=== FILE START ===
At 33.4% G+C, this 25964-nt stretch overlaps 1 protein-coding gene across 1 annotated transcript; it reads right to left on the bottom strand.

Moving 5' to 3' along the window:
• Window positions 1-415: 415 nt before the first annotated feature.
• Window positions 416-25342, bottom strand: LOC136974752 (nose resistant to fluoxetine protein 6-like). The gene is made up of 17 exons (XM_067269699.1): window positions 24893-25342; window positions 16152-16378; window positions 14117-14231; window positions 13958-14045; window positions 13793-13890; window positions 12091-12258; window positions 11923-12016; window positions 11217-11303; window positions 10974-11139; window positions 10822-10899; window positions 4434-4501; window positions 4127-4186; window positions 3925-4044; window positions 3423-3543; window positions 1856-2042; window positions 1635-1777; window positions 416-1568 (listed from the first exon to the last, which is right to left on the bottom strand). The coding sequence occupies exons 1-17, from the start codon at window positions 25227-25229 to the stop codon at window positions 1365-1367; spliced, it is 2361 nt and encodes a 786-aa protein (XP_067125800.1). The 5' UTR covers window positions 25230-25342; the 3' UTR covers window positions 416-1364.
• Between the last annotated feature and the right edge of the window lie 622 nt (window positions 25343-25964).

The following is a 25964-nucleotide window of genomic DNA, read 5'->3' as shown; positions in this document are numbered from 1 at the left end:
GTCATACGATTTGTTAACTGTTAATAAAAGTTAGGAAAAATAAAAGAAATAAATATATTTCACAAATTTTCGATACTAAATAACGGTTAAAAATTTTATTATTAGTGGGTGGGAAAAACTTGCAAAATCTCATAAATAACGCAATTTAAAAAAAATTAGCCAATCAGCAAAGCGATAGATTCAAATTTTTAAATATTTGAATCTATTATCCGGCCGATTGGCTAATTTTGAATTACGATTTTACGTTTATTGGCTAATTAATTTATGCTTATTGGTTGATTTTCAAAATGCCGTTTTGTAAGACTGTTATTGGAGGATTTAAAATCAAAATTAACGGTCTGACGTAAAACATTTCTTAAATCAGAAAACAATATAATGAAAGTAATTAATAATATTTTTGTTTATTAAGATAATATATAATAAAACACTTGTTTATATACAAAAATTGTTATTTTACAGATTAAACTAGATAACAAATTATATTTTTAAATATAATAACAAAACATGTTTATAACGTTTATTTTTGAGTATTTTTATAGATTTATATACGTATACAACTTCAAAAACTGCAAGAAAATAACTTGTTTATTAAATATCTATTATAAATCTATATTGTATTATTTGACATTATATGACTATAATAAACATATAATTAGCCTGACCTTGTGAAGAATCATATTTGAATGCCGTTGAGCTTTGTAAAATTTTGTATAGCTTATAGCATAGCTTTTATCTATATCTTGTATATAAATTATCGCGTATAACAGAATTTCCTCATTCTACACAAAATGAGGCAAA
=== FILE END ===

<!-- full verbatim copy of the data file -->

At 33.4% G+C, this 25964-nt stretch overlaps 1 protein-coding gene across 1 annotated transcript; it reads right to left on the bottom strand.

Moving 5' to 3' along the window:
• Window positions 1-415: 415 nt before the first annotated feature.
• Window positions 416-25342, bottom strand: LOC136974752 (nose resistant to fluoxetine protein 6-like). The gene is made up of 17 exons (XM_067269699.1): window positions 24893-25342; window positions 16152-16378; window positions 14117-14231; window positions 13958-14045; window positions 13793-13890; window positions 12091-12258; window positions 11923-12016; window positions 11217-11303; window positions 10974-11139; window positions 10822-10899; window positions 4434-4501; window positions 4127-4186; window positions 3925-4044; window positions 3423-3543; window positions 1856-2042; window positions 1635-1777; window positions 416-1568 (listed from the first exon to the last, which is right to left on the bottom strand). The coding sequence occupies exons 1-17, from the start codon at window positions 25227-25229 to the stop codon at window positions 1365-1367; spliced, it is 2361 nt and encodes a 786-aa protein (XP_067125800.1). The 5' UTR covers window positions 25230-25342; the 3' UTR covers window positions 416-1364.
• Between the last annotated feature and the right edge of the window lie 622 nt (window positions 25343-25964).

The following is a 25964-nucleotide window of genomic DNA, read 5'->3' as shown; positions in this document are numbered from 1 at the left end:
GTCATACGATTTGTTAACTGTTAATAAAAGTTAGGAAAAATAAAAGAAATAAATATATTTCACAAATTTTCGATACTAAATAACGGTTAAAAATTTTATTATTAGTGGGTGGGAAAAACTTGCAAAATCTCATAAATAACGCAATTTAAAAAAAATTAGCCAATCAGCAAAGCGATAGATTCAAATTTTTAAATATTTGAATCTATTATCCGGCCGATTGGCTAATTTTGAATTACGATTTTACGTTTATTGGCTAATTAATTTATGCTTATTGGTTGATTTTCAAAATGCCGTTTTGTAAGACTGTTATTGGAGGATTTAAAATCAAAATTAACGGTCTGACGTAAAACATTTCTTAAATCAGAAAACAATATAATGAAAGTAATTAATAATATTTTTGTTTATTAAGATAATATATAATAAAACACTTGTTTATATACAAAAATTGTTATTTTACAGATTAAACTAGATAACAAATTATATTTTTAAATATAATAACAAAACATGTTTATAACGTTTATTTTTGAGTATTTTTATAGATTTATATACGTATACAACTTCAAAAACTGCAAGAAAATAACTTGTTTATTAAATATCTATTATAAATCTATATTGTATTATTTGACATTATATGACTATAATAAACATATAATTAGCCTGACCTTGTGAAGAATCATATTTGAATGCCGTTGAGCTTTGTAAAATTTTGTATAGCTTATAGCATAGCTTTTATCTATATCTTGTATATAAATTATCGCGTATAACAGAATTTCCTCATTCTACACAAAATGAGGCAAA